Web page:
The effect of sleep deprivation on cerebral glucose metabolic rate in normal humans assessed with positron emission tomography

J. C. Wu, J. C. Gillin, M. S. Buchsbaum, T. Hershey, E. Hazlett, N. Sicotte, W. E. Bunney

Research output: Contribution to journalArticlepeer-review

169 Scopus citations

Abstract

This study is the first report on the effects of total sleep deprivation (about 32 h) on regional cerebral glucose metabolism during wakefulness in man, using positron emission tomography (PET) with F-18 deoxyglucose (FDG). Sleep deprivation leads to a significant reorganization of regional cerebral metabolic activity, with relative decreases in the temporal lobes and increases in visual cortex. Absolute glucose metabolic measurements indicate a decrease in thalamus, basal ganglia, white matter, and cerebellum. No overall decrease in whole brain metabolism was noted after sleep deprivation. As expected, sleep deprivation significantly reduced visual vigilance as assessed by the continuous performance test and this decrease was correlated significantly with reduced metabolic rate in thalamic, basal ganglia, and limbic regions.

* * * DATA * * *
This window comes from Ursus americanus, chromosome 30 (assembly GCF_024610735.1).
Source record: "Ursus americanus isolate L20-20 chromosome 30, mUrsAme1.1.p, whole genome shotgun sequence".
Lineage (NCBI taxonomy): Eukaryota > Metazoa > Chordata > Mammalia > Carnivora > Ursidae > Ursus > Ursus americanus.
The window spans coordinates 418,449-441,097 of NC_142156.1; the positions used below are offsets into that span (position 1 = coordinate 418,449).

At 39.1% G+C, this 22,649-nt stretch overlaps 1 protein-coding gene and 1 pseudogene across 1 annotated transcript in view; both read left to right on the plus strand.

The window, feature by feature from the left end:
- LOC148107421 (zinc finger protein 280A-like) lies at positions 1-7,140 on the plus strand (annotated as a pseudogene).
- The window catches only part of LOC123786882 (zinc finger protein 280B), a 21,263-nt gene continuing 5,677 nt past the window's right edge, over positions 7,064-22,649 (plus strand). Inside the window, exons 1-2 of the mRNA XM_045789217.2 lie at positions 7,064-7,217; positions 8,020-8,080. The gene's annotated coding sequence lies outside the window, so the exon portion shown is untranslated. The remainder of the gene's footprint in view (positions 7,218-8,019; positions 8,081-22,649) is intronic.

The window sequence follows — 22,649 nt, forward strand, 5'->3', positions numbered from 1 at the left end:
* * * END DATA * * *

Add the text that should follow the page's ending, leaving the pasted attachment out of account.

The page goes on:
Original languageEnglish
Pages (from-to)155-162
Number of pages8
JournalSleep
Volume14
Issue number2
StatePublished - 1991

Keywords

  • Continuous performance test
  • Humans
  • PET
  • Regional cerebral glucose metabolism
  • Sleep
  • Sleep deprivation
  • Vigilance

Fingerprint

Dive into the research topics of 'The effect of sleep deprivation on cerebral glucose metabolic rate in normal humans assessed with positron emission tomography'. Together they form a unique fingerprint.

Cite this